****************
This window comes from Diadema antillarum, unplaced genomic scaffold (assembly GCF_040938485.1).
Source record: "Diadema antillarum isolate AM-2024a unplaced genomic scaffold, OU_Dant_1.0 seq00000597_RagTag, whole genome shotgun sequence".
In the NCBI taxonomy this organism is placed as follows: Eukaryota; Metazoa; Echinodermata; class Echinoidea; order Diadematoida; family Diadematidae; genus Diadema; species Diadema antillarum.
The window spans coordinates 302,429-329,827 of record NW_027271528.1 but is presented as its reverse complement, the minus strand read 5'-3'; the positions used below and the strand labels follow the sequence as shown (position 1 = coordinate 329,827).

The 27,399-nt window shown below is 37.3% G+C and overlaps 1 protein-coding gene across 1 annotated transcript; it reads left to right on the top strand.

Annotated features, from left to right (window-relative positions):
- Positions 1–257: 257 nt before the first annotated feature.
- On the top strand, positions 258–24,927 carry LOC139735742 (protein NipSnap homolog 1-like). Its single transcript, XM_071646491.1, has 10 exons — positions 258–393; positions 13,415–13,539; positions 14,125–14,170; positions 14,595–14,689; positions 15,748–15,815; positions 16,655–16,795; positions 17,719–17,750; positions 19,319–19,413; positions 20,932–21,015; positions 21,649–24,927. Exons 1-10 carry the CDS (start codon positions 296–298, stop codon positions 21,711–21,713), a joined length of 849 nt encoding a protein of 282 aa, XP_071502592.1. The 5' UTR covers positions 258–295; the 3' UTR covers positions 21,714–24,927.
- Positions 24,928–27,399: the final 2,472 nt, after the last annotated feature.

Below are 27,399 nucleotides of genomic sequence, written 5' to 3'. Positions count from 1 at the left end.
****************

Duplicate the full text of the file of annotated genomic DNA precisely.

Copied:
This window comes from Diadema antillarum, unplaced genomic scaffold (assembly GCF_040938485.1).
Source record: "Diadema antillarum isolate AM-2024a unplaced genomic scaffold, OU_Dant_1.0 seq00000597_RagTag, whole genome shotgun sequence".
In the NCBI taxonomy this organism is placed as follows: Eukaryota; Metazoa; Echinodermata; class Echinoidea; order Diadematoida; family Diadematidae; genus Diadema; species Diadema antillarum.
The window spans coordinates 302,429-329,827 of record NW_027271528.1 but is presented as its reverse complement, the minus strand read 5'-3'; the positions used below and the strand labels follow the sequence as shown (position 1 = coordinate 329,827).

The 27,399-nt window shown below is 37.3% G+C and overlaps 1 protein-coding gene across 1 annotated transcript; it reads left to right on the top strand.

Annotated features, from left to right (window-relative positions):
- Positions 1–257: 257 nt before the first annotated feature.
- On the top strand, positions 258–24,927 carry LOC139735742 (protein NipSnap homolog 1-like). Its single transcript, XM_071646491.1, has 10 exons — positions 258–393; positions 13,415–13,539; positions 14,125–14,170; positions 14,595–14,689; positions 15,748–15,815; positions 16,655–16,795; positions 17,719–17,750; positions 19,319–19,413; positions 20,932–21,015; positions 21,649–24,927. Exons 1-10 carry the CDS (start codon positions 296–298, stop codon positions 21,711–21,713), a joined length of 849 nt encoding a protein of 282 aa, XP_071502592.1. The 5' UTR covers positions 258–295; the 3' UTR covers positions 21,714–24,927.
- Positions 24,928–27,399: the final 2,472 nt, after the last annotated feature.

Below are 27,399 nucleotides of genomic sequence, written 5' to 3'. Positions count from 1 at the left end.